Monday, January 30, 2012

Lesson 2 - Integers and Functions


Last time, we learned all about strings and variables.  If you didn't see it, you find it here.

Today, I'm going to talk about integers—a term you may remember from mathematics.  An integer is a number with no fractional part.  3, 12, and 239487 are integers. 3.5, 7.32, and 0.45 are not integers; they are floating point numbers, but more on that later.

Open the Python command line interpreter.  If you don't remember how to do that, check out the first entry of this blog (found here).

Now that it's running, assign an integer to a variable like so:

myInteger = 10

Notice the lack of quotation marks.  That's because this variable is going to hold a number and not a string.  You could get the string "10" by doing this:

myString = "10"

Now if you print each variable

print myInteger
print myString

you aren't going to notice much difference (at least not right away).  (Note: The two lines above should be entered separately.  Don't try to enter them on the same line or there will be problems.  Whenever I put multiple lines together, just enter each one separately and hit return or Enter after each one.)

So what's the difference you ask?  Try this:

print myInteger + myInteger
print myString + myString

Whoa?  What happened?  10 + 10 ≠ 1010!  What happened?

Remember in Lesson 1 when we learned about string concatenation (from Latin meaning "linked together")?  That's what happens when you use the plus (+) sign with strings.  Instead of adding the values, it just puts one right after the other.

I'm sure someone out there is wanting to try this, so let's try it together:

print myInteger + myString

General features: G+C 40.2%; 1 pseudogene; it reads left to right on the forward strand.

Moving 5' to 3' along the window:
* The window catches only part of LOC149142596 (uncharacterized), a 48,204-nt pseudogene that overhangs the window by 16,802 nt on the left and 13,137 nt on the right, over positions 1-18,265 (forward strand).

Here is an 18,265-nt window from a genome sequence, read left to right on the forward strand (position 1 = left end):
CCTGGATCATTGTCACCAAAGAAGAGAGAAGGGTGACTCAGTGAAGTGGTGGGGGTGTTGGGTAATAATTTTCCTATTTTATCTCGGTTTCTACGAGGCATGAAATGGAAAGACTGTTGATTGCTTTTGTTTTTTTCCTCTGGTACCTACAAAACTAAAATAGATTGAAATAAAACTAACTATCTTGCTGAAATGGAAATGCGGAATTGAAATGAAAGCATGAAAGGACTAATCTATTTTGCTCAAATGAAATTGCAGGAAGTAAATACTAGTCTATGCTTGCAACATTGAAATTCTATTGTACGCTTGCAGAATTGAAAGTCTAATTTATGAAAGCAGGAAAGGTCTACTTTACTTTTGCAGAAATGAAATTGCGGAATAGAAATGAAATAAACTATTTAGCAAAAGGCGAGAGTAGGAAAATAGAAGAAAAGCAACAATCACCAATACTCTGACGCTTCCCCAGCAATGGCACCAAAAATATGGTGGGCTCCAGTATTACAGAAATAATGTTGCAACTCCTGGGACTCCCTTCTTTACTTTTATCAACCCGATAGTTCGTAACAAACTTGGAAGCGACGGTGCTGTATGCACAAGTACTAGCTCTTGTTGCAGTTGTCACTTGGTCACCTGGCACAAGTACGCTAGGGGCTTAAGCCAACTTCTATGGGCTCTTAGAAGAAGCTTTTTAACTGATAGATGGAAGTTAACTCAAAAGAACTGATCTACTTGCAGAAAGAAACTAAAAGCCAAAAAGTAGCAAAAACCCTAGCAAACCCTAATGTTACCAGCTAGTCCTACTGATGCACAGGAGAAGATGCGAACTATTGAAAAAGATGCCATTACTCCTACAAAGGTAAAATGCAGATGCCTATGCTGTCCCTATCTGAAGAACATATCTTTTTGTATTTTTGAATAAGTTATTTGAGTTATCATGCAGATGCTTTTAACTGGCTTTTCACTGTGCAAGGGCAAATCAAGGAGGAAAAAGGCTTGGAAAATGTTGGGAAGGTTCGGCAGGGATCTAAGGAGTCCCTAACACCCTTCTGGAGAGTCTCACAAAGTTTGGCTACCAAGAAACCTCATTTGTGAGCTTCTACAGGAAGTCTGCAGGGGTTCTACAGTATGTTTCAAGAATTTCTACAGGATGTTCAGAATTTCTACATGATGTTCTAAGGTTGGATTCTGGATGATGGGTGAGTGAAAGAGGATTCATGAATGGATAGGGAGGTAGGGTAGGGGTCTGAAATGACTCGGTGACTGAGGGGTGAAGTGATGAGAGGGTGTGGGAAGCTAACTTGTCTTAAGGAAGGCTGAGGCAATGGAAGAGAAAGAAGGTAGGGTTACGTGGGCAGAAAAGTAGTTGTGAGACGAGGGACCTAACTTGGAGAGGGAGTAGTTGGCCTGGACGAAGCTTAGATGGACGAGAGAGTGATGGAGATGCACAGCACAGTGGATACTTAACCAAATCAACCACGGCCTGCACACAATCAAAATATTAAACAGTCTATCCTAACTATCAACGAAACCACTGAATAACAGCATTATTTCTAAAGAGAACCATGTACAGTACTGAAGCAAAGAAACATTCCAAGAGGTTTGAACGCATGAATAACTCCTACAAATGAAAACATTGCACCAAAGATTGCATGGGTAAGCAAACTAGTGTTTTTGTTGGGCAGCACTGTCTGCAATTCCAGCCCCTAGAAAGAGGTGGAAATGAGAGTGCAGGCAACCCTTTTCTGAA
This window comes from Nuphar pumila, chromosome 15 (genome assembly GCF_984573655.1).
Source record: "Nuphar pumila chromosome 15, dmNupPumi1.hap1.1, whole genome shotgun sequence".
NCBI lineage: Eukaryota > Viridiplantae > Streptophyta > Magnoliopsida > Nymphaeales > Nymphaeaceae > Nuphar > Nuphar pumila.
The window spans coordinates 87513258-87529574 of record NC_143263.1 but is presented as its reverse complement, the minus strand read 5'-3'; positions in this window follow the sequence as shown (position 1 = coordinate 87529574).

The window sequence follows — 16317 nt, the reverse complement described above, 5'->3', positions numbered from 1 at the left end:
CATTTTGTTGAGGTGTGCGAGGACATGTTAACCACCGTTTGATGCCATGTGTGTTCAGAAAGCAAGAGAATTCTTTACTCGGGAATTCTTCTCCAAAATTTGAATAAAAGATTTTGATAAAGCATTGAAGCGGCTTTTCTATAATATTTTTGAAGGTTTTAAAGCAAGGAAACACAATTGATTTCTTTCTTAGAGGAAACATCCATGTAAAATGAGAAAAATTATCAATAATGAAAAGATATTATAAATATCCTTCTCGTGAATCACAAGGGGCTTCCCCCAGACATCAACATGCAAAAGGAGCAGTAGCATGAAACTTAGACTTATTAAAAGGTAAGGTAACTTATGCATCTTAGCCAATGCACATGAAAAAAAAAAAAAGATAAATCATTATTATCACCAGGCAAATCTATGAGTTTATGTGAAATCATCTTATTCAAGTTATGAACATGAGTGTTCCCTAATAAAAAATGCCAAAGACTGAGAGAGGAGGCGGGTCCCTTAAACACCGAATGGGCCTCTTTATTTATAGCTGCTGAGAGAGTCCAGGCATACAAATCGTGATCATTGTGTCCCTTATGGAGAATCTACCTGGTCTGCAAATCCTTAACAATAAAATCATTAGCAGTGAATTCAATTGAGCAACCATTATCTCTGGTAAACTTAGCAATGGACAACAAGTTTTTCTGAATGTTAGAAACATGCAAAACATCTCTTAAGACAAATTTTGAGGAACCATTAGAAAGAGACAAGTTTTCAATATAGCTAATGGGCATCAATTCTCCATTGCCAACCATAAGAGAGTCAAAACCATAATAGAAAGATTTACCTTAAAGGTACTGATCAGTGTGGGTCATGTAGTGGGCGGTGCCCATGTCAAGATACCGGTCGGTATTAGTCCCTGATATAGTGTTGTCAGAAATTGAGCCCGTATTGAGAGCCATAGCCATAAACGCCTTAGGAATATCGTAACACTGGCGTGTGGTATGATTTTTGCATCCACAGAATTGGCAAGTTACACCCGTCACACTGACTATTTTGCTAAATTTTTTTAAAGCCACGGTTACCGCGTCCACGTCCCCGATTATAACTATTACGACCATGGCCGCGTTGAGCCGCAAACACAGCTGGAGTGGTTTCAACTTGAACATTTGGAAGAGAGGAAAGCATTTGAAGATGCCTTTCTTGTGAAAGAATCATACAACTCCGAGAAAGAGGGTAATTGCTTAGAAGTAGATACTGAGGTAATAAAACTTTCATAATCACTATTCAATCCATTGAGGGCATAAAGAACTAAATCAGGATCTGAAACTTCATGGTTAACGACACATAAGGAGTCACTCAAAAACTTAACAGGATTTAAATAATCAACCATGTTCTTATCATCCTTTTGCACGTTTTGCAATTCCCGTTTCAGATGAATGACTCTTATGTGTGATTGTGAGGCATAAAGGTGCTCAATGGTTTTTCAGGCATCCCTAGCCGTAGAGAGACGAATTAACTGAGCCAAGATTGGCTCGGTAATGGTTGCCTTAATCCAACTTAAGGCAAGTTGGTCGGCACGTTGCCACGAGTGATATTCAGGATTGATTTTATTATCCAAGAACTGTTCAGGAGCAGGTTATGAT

Oops an error!  Why can't we add or concatenate them?  It's because they are two different types.  A type is a kind of data.  A string is a type; an integer is another.  Unlike some other scripting languages, Python cares about what type your variable is, but unlike some other languages, you don't have to come out and say what type it is before you assign (with the equals(=) sign) it.  Once we said that myInteger equalled an integer, it's an integer.  If we reassign it like so:

myInteger = "Getting Started with Python"

suddenly it's a string.

It is possible to convert between types, and that leads me to our next topic


A function is a piece of code that exists somewhere else.  You pass variables to it, and it returns a value back.  For now, we are only going to deal with functions built-in to Python, but eventually, we are going to write our own functions.

The functions we are going to talk about first are these two:  int() and str()

A function call has two parts: the name of the function (eg int) and the parameters (whatever goes between the parentheses).  Some functions take no parameters, and some take a specific number of them in a certain order.

The int function takes one parameter and returns an integer representation of that parameter.  Let's try it.  First, let's make a string version of some number.

string = "42"

Now let's say we wanted to print the variable string with the number 1 added to it.  If we try

print string + 1

we get an error.

Why?  Because string is a string, and integers cannot be added to it.  What can we do?  Functions to the rescue!

We are going to call the int() function.  To do that, we put our variable between the parentheses.

print int(string) + 1

Tada!  It worked!  The function int() converted our string to an integer and then added one to the result.

For sake of learning, type this:

print string

Surprised?  Why does string still equal "42"?  That's because we never actually changed string, we just accessed its value.  In order to change string, we have to do something (like assign it) like this:

string = int(string) + 1
print string

Whoa!  What did we just do?  Remember the equals(=) sign isn't the same here as it is in mathematics.  In algebra, x = x + 1 has no value for x that will balance the equation.  In programming it's perfectly legal.

Here's what happened:
  1. Python converted string to an integer with the int() function.  It doesn't assign it just yet, but it remembers the integer 42 that int() returned.
  2. Python added 1 to 42 giving us 43.
  3. Python assigned the integer 43 to the variable string.
So is string still a string?  No, it's now an integer.  (How ironic!)  How can we be sure?  There's another function called type() that will tell us what type the value stored in a variable is.  Type this: